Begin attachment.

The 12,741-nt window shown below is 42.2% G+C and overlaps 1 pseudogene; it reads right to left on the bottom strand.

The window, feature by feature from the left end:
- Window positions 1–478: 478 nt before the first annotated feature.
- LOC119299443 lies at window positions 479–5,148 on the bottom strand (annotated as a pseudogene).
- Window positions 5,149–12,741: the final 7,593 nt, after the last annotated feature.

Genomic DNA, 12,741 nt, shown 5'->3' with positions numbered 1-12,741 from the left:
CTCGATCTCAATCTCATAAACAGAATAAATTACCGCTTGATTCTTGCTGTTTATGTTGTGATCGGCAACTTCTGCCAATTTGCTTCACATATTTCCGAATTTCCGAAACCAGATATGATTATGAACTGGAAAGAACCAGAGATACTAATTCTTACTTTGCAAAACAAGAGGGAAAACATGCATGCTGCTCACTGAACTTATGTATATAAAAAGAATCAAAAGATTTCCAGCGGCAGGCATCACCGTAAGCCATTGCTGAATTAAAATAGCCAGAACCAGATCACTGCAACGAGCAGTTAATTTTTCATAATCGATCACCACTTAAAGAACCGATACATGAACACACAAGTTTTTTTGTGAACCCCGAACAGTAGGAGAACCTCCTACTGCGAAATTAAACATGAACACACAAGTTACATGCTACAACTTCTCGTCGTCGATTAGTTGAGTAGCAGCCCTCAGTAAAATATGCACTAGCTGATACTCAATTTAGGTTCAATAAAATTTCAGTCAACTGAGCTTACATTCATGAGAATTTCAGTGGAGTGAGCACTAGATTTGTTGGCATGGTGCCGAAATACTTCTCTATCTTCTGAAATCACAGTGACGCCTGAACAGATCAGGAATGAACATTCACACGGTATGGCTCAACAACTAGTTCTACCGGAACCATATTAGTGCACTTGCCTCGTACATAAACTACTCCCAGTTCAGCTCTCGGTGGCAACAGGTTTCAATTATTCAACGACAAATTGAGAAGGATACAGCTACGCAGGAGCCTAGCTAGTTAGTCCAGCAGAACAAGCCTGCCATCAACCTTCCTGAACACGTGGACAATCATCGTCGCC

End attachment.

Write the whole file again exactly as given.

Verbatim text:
The 12,741-nt window shown below is 42.2% G+C and overlaps 1 pseudogene; it reads right to left on the bottom strand.

The window, feature by feature from the left end:
- Window positions 1–478: 478 nt before the first annotated feature.
- LOC119299443 lies at window positions 479–5,148 on the bottom strand (annotated as a pseudogene).
- Window positions 5,149–12,741: the final 7,593 nt, after the last annotated feature.

Genomic DNA, 12,741 nt, shown 5'->3' with positions numbered 1-12,741 from the left:
CTCGATCTCAATCTCATAAACAGAATAAATTACCGCTTGATTCTTGCTGTTTATGTTGTGATCGGCAACTTCTGCCAATTTGCTTCACATATTTCCGAATTTCCGAAACCAGATATGATTATGAACTGGAAAGAACCAGAGATACTAATTCTTACTTTGCAAAACAAGAGGGAAAACATGCATGCTGCTCACTGAACTTATGTATATAAAAAGAATCAAAAGATTTCCAGCGGCAGGCATCACCGTAAGCCATTGCTGAATTAAAATAGCCAGAACCAGATCACTGCAACGAGCAGTTAATTTTTCATAATCGATCACCACTTAAAGAACCGATACATGAACACACAAGTTTTTTTGTGAACCCCGAACAGTAGGAGAACCTCCTACTGCGAAATTAAACATGAACACACAAGTTACATGCTACAACTTCTCGTCGTCGATTAGTTGAGTAGCAGCCCTCAGTAAAATATGCACTAGCTGATACTCAATTTAGGTTCAATAAAATTTCAGTCAACTGAGCTTACATTCATGAGAATTTCAGTGGAGTGAGCACTAGATTTGTTGGCATGGTGCCGAAATACTTCTCTATCTTCTGAAATCACAGTGACGCCTGAACAGATCAGGAATGAACATTCACACGGTATGGCTCAACAACTAGTTCTACCGGAACCATATTAGTGCACTTGCCTCGTACATAAACTACTCCCAGTTCAGCTCTCGGTGGCAACAGGTTTCAATTATTCAACGACAAATTGAGAAGGATACAGCTACGCAGGAGCCTAGCTAGTTAGTCCAGCAGAACAAGCCTGCCATCAACCTTCCTGAACACGTGGACAATCATCGTCGCC